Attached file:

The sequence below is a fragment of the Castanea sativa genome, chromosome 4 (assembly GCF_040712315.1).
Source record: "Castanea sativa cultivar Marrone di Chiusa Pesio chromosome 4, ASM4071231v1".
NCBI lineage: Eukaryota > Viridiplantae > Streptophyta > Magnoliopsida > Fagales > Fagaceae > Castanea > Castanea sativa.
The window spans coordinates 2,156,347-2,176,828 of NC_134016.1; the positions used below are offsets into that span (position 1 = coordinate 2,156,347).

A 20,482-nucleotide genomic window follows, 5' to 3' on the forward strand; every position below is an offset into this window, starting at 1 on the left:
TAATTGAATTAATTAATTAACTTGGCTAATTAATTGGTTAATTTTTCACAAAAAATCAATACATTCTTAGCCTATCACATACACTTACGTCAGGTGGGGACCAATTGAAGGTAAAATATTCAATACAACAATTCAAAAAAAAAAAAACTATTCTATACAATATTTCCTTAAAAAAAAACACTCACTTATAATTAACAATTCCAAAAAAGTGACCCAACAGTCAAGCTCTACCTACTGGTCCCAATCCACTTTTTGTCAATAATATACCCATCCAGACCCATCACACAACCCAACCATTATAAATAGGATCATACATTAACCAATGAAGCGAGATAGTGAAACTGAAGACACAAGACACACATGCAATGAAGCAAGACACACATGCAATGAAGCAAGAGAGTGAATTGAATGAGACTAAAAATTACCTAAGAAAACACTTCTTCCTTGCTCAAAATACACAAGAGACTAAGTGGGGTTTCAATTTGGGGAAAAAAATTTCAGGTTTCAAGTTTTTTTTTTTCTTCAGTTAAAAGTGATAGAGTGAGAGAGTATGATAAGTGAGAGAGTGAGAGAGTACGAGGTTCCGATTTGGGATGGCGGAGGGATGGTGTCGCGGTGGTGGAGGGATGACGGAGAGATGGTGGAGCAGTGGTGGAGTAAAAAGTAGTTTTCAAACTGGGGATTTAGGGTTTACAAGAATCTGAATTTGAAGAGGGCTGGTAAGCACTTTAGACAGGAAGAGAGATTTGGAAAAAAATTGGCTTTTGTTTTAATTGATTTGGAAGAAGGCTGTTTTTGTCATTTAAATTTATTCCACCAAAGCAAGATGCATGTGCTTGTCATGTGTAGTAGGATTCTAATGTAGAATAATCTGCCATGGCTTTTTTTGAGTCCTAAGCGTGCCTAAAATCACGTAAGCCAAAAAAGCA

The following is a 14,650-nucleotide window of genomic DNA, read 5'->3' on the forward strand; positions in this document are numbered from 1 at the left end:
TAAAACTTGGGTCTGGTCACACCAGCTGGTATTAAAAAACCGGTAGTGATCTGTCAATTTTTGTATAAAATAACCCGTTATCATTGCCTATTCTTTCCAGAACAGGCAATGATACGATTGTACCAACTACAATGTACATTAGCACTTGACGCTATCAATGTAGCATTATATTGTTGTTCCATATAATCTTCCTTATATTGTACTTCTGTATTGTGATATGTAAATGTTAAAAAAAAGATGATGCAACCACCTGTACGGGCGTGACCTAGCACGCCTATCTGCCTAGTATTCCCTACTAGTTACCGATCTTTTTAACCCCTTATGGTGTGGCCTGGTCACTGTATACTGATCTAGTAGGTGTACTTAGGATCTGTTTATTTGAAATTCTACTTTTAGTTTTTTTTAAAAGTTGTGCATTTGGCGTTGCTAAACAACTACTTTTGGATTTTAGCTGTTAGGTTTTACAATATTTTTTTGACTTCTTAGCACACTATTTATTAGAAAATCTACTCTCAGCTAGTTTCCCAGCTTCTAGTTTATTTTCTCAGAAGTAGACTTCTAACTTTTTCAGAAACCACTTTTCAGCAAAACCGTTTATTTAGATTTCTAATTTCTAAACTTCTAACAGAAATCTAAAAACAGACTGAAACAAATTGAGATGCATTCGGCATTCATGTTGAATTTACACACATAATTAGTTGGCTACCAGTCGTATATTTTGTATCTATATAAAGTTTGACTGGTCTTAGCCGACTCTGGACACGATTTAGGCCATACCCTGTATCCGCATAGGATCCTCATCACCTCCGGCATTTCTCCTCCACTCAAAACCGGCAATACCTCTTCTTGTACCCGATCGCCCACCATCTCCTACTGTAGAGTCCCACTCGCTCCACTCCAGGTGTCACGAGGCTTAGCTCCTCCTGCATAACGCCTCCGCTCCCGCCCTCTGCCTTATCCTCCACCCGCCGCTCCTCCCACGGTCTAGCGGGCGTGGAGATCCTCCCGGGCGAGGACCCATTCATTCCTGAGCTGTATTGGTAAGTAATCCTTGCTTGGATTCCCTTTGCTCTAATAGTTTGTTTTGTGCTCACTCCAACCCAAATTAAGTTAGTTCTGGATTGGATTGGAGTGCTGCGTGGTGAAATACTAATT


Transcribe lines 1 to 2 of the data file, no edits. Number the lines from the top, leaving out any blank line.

The sequence below is a fragment of the Castanea sativa genome, chromosome 4 (assembly GCF_040712315.1).
Source record: "Castanea sativa cultivar Marrone di Chiusa Pesio chromosome 4, ASM4071231v1".